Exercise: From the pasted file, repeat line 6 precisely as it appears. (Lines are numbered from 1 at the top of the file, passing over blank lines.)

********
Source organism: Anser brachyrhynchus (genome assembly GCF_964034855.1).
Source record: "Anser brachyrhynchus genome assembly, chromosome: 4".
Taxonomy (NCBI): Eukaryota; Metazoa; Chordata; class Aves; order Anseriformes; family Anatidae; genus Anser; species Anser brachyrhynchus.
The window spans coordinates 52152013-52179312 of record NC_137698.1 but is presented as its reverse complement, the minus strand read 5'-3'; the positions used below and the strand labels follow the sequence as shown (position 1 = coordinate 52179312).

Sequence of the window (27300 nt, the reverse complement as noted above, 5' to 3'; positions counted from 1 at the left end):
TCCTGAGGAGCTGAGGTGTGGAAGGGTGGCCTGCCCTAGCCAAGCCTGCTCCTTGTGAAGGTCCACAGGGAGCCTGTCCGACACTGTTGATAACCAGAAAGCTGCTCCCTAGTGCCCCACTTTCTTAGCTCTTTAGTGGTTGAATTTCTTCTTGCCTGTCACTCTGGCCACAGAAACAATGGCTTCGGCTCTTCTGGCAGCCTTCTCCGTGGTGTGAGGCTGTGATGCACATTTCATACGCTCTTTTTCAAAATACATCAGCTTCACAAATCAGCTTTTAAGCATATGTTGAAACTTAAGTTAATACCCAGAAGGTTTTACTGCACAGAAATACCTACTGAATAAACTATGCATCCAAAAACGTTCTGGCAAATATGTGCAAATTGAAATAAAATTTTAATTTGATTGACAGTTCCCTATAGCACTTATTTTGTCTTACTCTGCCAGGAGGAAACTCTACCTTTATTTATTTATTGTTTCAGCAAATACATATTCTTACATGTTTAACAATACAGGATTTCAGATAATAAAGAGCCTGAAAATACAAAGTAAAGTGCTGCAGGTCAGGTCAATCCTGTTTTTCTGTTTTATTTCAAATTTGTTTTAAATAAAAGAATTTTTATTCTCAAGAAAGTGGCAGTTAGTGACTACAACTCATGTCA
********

TCCTGAGGAGCTGAGGTGTGGAAGGGTGGCCTGCCCTAGCCAAGCCTGCTCCTTGTGAAGGTCCACAGGGAGCCTGTCCGACACTGTTGATAACCAGAAAGCTGCTCCCTAGTGCCCCACTTTCTTAGCTCTTTAGTGGTTGAATTTCTTCTTGCCTGTCACTCTGGCCACAGAAACAATGGCTTCGGCTCTTCTGGCAGCCTTCTCCGTGGTGTGAGGCTGTGATGCACATTTCATACGCTCTTTTTCAAAATACATCAGCTTCACAAATCAGCTTTTAAGCATATGTTGAAACTTAAGTTAATACCCAGAAGGTTTTACTGCACAGAAATACCTACTGAATAAACTATGCATCCAAAAACGTTCTGGCAAATATGTGCAAATTGAAATAAAATTTTAATTTGATTGACAGTTCCCTATAGCACTTATTTTGTCTTACTCTGCCAGGAGGAAACTCTACCTTTATTTATTTATTGTTTCAGCAAATACATATTCTTACATGTTTAACAATACAGGATTTCAGATAATAAAGAGCCTGAAAATACAAAGTAAAGTGCTGCAGGTCAGGTCAATCCTGTTTTTCTGTTTTATTTCAAATTTGTTTTAAATAAAAGAATTTTTATTCTCAAGAAAGTGGCAGTTAGTGACTACAACTCATGTCA